There is nothing about STD protection, they don’t use condoms, or dams, or finger cots, so yeah. It lost half a star on this point alone, because that stuff is IMPORTANT.

When we write sex, we need to keep things like this in mind. The first place a LOT of people first encounter sex, (safe sex, consensual sex, kinky sex, ANY sex) is in written form. We as authors have a responsibility to be aware of that. We ALL need to be writing safe sex into stories that need it. The lack of discussion completely threw me out of enjoying the story.

Which stories need it? All of them. Unless there is an on-page reason for it not to be needed (IE: Some SFF stories have species that are immune to STDs/are sterile) if that’s stated somewhere, fine, safe sex talk not needed.

Historical and fairy-tale retelling fantasy type stories have a LITTLE wiggle room on this, but it should still be there because our ancestors knew about STDs, avoided them as much as we do, and condoms and sheaths were invented well before the 18th century, we have some records saying they went back to Egyptian times. So I’d still like to see it in historical.

In a contemporary book of ANY kind, there needs to be a safe sex discussion ON PAGE, or there needs to be mention that a safe sex discussion HAS OCCURRED between the lovers. In speculative fiction like paranormal? You could probably even come up with a reason it wouldn’t be needed, but then the reason needs to be stated.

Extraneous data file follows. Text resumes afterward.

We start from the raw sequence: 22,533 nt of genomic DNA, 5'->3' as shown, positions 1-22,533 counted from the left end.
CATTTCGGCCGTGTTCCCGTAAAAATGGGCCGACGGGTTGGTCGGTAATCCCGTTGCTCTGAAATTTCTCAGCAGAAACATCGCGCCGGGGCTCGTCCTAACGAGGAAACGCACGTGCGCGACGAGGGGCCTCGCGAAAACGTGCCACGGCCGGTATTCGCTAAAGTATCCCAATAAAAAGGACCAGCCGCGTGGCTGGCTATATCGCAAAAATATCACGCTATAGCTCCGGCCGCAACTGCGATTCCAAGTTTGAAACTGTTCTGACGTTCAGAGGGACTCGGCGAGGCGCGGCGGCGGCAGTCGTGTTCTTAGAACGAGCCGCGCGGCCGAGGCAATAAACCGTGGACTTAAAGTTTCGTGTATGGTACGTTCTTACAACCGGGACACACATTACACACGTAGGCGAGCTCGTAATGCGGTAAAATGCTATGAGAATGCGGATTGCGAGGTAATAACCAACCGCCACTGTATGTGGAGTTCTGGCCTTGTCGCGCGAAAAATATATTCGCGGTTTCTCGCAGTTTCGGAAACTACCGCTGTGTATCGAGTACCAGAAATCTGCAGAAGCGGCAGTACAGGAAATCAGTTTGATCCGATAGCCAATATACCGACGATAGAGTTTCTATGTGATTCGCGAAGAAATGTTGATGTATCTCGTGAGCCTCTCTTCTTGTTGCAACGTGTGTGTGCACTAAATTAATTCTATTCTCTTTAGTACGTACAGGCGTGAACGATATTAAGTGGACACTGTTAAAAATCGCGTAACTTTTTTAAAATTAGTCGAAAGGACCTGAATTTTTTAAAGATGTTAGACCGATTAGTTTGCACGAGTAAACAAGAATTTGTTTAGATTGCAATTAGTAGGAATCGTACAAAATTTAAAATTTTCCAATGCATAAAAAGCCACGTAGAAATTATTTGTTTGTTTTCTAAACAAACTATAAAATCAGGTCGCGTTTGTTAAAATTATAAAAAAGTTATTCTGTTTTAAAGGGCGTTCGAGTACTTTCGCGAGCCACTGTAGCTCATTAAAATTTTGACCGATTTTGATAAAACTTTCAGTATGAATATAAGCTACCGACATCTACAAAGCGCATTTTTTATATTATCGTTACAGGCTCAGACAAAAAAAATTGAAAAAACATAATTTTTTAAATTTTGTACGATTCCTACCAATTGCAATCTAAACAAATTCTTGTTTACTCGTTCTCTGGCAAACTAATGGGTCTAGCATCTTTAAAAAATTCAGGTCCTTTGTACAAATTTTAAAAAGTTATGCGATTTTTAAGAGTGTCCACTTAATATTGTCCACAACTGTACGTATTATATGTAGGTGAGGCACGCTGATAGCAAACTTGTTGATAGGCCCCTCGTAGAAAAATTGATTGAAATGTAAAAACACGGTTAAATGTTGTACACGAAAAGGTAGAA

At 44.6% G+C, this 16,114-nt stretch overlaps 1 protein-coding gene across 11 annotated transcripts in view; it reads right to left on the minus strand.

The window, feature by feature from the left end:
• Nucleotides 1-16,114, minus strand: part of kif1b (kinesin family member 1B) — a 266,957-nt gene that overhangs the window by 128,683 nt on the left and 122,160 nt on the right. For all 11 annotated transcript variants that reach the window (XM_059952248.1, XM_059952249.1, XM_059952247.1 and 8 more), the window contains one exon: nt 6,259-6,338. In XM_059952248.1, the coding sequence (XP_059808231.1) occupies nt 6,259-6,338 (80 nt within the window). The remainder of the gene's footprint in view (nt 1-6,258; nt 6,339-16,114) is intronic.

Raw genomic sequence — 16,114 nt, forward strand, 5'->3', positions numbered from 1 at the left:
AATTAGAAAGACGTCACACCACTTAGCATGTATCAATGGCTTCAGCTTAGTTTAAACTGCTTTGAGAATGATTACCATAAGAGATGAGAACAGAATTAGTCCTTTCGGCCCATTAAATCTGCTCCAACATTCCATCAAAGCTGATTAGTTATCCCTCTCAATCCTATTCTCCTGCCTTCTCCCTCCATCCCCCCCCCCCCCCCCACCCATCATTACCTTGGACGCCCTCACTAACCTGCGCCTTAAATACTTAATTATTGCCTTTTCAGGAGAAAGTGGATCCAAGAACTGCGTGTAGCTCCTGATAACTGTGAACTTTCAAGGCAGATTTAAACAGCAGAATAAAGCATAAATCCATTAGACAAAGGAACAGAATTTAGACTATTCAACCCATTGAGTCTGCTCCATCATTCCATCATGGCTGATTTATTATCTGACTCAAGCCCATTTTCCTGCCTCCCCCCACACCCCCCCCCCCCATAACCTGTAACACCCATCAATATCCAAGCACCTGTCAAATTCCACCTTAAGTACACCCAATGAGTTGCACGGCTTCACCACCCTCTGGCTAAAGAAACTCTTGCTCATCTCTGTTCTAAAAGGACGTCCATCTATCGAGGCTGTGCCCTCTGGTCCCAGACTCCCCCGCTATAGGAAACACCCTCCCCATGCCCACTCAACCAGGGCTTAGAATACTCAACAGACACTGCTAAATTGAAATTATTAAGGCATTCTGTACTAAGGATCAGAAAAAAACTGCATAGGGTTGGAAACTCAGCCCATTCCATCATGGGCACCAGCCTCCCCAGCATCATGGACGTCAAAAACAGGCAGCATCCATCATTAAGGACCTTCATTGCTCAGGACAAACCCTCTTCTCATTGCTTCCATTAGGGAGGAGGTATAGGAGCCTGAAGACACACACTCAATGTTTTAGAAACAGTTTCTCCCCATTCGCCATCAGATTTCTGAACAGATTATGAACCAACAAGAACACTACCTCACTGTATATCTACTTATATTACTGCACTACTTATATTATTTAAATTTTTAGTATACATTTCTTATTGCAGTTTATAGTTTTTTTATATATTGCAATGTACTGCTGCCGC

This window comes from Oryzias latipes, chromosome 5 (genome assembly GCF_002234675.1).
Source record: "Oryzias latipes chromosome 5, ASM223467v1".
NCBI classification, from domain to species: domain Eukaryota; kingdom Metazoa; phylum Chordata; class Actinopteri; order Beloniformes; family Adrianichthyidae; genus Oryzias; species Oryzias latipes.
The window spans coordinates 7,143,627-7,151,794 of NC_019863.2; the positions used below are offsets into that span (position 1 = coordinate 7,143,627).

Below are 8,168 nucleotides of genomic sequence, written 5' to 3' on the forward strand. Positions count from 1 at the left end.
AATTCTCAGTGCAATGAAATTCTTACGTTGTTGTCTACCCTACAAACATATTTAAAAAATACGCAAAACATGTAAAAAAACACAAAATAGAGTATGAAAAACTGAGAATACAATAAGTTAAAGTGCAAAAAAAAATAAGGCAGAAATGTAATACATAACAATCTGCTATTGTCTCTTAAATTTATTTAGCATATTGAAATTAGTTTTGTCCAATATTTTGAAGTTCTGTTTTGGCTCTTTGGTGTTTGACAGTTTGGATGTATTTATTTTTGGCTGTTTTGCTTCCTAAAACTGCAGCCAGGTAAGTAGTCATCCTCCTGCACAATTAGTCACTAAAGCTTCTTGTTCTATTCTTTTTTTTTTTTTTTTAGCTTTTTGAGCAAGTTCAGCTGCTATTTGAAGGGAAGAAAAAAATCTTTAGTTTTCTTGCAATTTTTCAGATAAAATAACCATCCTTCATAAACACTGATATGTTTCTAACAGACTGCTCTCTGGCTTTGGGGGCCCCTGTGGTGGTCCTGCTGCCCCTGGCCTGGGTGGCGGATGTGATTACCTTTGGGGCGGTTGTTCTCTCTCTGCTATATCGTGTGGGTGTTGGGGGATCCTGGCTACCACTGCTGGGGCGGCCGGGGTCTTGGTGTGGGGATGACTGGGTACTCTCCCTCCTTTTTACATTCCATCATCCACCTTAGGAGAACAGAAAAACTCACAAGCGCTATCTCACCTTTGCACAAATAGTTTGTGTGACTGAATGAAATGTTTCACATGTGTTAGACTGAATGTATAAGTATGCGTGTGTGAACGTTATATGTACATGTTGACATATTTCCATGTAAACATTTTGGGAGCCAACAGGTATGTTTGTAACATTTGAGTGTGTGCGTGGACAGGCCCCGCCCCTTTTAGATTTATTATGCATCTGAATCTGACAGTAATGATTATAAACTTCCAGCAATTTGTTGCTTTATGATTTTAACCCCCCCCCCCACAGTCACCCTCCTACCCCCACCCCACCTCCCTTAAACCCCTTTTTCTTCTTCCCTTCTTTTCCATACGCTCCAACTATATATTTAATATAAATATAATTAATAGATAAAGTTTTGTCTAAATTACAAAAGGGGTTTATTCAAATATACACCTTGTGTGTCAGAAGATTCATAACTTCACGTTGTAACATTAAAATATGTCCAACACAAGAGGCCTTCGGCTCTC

Now. In Darkling, the two main characters have been friends for two years, so maybe they knew one another’s status, but *I* don’t discuss that with my friends as a matter of course, it just doesn’t come up, and the way the relationship is presented (friends to lovers) makes me disbelieve that they would’ve known. GETTING TESTED IS SEXY, have your characters talk about it.

I still really loved the book and I do HIGHLY recommend it. 🙂

SCORES

Readability: 5/5 star-1586412_1920 I’ve been ill, so haven’t been as easily beguiled by reading as I usually would have been with a book of this caliber. I fell in love with Ryder by the end of chapter one, and usually, I would’ve ripped through this book in a sitting. Instead, I lapped it up slowly, like good chocolate. It’s excellent.